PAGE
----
If you must make a bet with a bit more fun and pizazz than the two snoozers above, bet Over 54.5 in the Patriots-Raiders game. I know, it’s another obvious bet just like the Over pick in the last New England game (that won easily). But just like the 2007 Patriots were killing opponents and the spreads they were favored by kept going up and up, these high totals for New England wont keep Over bettors from cashing in for a few more weeks. The Raiders will have confidence and energy at home, and Darren McFadden is running wild on the NFL so far this year. The Pats cant stop anyone, but Tom Brady can keep them moving up and down the field and scoring quickly and often. Both teams should hit 30+ in this game and it will sail over the total. Even 31-27 or 34-24 would be a winner.

Last Week: 2-1-1
This Season: 7-5-1

Week 3 NFL Picks

There’s a few old adages in NFL wagering, like beware of road favorites or be careful betting on that one obvious easy play that everyone else loves. I’m going against both of those warnings this week.

First, the road favorite. It’s not going out on a limb to suggest that the Detroit Lions might be for real. It’s a pretty risky prospect to back that up by taking the Lions giving points on the road to a division rival. The Minnesota Vikings might be 0-2 right now, but they’re not that far removed from their run the NFC championship. But the Detroit defense will stifle Adrian Peterson just enough, and Donovan McNabb won’t be able to save them. Soon as Matthew Stafford gets a couple TD’s on the board and a sack/fumble by McNabb puts the Lions up 21-3, the crowd will be out of the game and we’ll all be wondering why Detroit wasn’t favored by more. Take the Lions -3 at Minnesota.

Now for the Joe Square Public Pick That Will Still Win: Patriots-Bills to go Over 54. I know that’s a pretty high total, and it’s already been bet up from the opening line of 51, so the whole world and their degenerate-gambler mothers love the over in this game. This is the first “really big game” in Buffalo in a long time, featuring two QB’s who sling it around against defenses that can’t really stop anyone. Too obvious, huh. Vegas knows all this so they set this total so high that maybe we should take the under? Could have a “playoff atmosphere” and the semi-shootout only gets to around 31-20 and it stays under the total? No way. 30-27 or 31-24 will push it over, and I still think this one will be more like 38-30 Pats. Take Bills-Patriots Over 54.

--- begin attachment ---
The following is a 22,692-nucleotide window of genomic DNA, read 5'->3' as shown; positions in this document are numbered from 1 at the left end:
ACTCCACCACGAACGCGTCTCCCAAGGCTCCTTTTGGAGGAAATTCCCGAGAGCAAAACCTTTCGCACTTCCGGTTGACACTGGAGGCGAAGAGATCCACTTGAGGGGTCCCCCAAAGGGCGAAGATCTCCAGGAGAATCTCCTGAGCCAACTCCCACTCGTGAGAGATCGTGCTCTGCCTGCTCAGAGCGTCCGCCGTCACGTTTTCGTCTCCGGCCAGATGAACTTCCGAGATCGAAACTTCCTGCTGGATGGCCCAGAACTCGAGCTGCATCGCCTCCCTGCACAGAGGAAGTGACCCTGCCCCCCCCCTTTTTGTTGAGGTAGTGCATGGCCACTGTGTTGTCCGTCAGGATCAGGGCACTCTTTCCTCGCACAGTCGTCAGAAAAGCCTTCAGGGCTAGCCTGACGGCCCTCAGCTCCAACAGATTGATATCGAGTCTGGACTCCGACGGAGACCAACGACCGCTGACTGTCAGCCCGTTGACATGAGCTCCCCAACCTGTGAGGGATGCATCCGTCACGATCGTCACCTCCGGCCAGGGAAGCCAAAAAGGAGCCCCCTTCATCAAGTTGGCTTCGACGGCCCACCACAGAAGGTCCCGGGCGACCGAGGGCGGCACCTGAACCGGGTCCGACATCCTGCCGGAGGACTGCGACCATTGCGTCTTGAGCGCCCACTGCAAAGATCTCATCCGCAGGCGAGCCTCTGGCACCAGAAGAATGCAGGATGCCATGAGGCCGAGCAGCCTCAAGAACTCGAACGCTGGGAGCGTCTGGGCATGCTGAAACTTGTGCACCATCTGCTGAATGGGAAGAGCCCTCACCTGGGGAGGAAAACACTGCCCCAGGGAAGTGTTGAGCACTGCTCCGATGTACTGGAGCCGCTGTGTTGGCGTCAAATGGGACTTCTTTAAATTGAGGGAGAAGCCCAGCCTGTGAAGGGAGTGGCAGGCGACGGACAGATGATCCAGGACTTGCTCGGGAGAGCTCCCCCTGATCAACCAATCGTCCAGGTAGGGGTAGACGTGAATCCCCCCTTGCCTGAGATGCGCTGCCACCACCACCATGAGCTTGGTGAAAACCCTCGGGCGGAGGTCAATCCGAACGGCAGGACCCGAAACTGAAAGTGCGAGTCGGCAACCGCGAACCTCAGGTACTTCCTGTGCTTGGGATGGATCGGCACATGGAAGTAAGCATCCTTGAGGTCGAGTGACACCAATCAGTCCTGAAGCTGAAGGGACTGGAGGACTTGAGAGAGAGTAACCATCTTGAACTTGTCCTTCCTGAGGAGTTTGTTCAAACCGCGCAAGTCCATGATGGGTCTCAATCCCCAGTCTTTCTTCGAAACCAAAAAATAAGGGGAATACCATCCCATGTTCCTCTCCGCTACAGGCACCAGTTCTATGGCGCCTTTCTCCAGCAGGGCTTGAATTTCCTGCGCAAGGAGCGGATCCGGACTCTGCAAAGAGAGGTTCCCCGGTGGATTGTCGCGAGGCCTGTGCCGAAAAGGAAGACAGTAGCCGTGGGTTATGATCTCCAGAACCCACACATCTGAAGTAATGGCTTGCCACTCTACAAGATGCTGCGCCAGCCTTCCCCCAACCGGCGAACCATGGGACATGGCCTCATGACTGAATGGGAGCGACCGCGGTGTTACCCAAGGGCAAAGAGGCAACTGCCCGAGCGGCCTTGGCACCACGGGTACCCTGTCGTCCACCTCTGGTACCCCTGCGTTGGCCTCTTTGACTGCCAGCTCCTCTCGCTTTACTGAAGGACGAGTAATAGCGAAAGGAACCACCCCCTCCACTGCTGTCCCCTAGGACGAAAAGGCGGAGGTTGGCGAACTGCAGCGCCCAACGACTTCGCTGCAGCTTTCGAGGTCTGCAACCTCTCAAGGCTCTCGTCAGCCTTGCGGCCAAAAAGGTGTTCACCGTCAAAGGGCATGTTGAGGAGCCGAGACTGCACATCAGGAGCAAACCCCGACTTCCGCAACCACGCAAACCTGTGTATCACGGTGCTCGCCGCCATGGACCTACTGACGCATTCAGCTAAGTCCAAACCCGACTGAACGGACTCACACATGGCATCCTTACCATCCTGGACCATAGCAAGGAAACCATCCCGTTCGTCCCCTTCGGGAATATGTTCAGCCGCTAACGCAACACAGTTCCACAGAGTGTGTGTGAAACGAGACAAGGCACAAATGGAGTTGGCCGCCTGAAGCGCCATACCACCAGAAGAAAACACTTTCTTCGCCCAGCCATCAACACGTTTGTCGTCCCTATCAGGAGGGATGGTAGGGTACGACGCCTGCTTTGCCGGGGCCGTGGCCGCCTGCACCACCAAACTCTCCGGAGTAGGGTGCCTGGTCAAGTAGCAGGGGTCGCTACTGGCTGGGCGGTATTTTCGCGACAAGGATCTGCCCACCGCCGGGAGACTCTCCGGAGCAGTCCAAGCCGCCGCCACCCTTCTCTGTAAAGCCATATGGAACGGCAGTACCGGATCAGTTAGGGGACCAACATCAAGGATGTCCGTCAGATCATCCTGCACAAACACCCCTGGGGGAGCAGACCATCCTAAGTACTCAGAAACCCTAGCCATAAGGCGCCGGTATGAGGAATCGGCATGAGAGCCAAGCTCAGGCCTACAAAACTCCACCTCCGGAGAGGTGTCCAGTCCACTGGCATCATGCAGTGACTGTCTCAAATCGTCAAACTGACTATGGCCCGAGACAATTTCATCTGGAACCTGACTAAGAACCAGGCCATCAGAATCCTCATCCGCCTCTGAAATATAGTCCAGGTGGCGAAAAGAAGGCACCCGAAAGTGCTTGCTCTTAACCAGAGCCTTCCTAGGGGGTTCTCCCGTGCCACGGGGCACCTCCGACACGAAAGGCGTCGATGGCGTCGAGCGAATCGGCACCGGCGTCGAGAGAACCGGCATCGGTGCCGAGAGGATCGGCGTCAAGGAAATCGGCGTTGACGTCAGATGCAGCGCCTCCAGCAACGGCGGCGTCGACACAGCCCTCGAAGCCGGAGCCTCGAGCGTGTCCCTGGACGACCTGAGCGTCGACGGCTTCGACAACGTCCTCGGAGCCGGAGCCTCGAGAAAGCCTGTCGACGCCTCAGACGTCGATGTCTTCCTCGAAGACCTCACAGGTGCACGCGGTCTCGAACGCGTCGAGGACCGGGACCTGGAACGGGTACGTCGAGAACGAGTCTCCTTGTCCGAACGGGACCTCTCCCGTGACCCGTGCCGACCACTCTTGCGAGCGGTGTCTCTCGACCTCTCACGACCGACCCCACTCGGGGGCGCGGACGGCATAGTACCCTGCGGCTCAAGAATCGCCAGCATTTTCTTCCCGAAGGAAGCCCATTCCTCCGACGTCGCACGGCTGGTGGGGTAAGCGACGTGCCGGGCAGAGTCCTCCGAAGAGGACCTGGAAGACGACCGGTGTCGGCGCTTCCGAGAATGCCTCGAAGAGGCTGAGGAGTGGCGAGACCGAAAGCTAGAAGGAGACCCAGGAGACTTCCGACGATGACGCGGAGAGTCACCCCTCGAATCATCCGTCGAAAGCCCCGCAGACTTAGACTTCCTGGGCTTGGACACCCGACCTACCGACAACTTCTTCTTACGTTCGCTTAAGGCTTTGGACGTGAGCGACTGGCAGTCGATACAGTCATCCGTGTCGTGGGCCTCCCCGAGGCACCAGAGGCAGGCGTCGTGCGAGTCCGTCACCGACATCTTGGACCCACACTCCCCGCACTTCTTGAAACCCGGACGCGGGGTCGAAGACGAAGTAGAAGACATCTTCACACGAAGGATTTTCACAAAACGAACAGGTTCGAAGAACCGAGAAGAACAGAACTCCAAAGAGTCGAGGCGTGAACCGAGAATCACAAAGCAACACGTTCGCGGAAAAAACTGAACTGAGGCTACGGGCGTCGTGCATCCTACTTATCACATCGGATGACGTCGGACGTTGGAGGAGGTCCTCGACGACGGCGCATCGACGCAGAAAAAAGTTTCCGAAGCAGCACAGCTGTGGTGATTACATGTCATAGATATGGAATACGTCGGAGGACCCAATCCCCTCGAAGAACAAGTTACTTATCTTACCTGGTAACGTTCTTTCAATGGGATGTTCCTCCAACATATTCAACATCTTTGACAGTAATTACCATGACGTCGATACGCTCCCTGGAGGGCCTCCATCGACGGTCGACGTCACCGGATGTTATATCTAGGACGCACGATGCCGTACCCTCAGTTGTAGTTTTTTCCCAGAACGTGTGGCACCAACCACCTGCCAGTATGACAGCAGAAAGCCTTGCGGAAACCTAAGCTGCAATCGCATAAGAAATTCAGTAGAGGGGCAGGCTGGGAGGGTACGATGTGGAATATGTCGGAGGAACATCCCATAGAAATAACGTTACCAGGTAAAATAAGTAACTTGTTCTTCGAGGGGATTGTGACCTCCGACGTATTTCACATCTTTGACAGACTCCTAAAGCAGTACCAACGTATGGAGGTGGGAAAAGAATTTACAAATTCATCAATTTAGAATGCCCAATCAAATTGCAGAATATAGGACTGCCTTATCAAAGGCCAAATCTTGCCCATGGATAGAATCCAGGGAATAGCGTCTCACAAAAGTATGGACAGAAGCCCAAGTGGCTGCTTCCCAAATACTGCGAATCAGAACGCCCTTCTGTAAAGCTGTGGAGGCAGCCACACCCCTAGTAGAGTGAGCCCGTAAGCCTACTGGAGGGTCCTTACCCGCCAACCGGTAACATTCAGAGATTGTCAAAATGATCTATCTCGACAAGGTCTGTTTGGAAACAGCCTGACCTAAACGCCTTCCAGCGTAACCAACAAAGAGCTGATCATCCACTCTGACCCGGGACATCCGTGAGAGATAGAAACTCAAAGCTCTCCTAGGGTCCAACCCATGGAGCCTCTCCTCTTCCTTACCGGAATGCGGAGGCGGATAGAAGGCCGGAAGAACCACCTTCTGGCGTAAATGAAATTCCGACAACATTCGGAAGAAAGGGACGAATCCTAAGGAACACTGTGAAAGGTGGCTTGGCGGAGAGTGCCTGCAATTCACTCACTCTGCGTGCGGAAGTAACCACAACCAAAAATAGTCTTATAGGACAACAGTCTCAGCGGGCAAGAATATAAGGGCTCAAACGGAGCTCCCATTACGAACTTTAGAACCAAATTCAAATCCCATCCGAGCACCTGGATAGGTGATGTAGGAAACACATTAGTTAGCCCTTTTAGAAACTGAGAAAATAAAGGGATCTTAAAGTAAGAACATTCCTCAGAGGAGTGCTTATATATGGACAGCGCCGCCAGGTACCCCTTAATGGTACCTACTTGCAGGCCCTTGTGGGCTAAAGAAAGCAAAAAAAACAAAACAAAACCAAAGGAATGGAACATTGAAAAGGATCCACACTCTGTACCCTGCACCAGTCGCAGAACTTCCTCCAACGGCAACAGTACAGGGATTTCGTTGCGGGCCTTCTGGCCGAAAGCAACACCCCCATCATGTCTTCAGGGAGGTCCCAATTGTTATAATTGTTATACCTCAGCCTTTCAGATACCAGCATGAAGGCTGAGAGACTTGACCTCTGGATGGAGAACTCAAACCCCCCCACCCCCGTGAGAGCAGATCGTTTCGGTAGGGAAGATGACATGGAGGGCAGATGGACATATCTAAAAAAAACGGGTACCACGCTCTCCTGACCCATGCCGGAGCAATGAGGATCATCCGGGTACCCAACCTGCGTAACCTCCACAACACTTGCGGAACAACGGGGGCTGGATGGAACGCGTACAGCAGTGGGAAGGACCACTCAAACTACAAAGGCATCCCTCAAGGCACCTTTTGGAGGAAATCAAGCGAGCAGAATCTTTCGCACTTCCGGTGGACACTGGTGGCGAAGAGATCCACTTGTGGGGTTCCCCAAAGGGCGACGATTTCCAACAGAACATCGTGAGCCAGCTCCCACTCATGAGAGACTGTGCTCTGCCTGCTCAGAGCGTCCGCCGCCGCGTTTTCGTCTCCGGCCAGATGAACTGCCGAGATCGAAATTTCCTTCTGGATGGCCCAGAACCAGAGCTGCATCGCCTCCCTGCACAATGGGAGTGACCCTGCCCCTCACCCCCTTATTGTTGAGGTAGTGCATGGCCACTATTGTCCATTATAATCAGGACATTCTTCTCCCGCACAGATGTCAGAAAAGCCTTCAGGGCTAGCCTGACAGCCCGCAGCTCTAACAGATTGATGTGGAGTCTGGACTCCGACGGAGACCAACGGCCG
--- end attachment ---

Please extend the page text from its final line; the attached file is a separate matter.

I also like New Orleans -3.5 at home against the Houston Texans. The Saints have battled the Packers and Bears so far while Houston has been on the JV circuit, sparring with the Manning-less Colts and the lackluster Dolphins. The Texans step up in competition this week against Drew Brees and the Saints in what will also be their first hostile environment of the year. Saints might cruise in this one, but even if it’s not a blowout, New Orleans will cover the spread easily.

Teaser of the Week: Take the Titans and tease them down from -7 to -1 at home against the Broncos by pairing it up with the Steelers, teasing them down from 10.5 to a much more manageable -4.5 at Indy. Tease Titans -1 with Steelers -4.5

 

Last Week: 2-2
This Season: 5-4

Weak, er, Week 2 NFL Picks Against the Spread

It’s only week 2 in the NFL, which means it’s okay to hitch your wagon to some probably mediocre teams that no one yet believes in. One of them might emerge as a surprise overachiever, but most likely they are destined for the 5-11-to-7-9 crap heap.

Sure, there are some marquee match-ups like San Diego at New England and Philly at Atlanta. But wagering on the big national TV games can be a trap. It’s better to put your money on your best picks, not necessarily on the Game of the Week or the one you know you’ll be watching on TV. So sometimes that means slummin’ it with a few undervalued bottom-dwellers. That’s right, this week I’m rollin’ with the Bills, Lions, and Redskins. Let’s get to the picks to find out why.

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Against the Spread: Week 1 NFL Picks

Ah, football is back and it gives me the munchies. In this economy, or lack thereof, the only safe investment is to gamble recklessly on pro football point spreads. Time to revive the NFL Picks column and give out a few best bets against the spread for Week 1.

Over the last two years of picking games for a football website, I went 128-100. Nothing great, but good enough. This year I bring the column to Bums Logic in hopes of helping some of you degenerate gamblers and office pool players some tips on winning a few bucks this year. You’re welcome. Donations accepted.

Wait, this just in, someone else just made the “this just in, the Packers just scored another touchdown” joke. Now onto the Week 1 NFL Picks:

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A Complete and Total Fantasy

Fantasy Football Guru

I can't wait to play me some fantasy.

Given the onslaught of NFL updates here on BL I figure  it wouldn’t be complete without giving mention to a relatively new pastime that accompanies every professional football season. Yeah that’s right, it’s fantasy football time. If you haven’t heard of fantasy football all I can tell you is that you need to leave the house more. The shit is real and it is here to stay.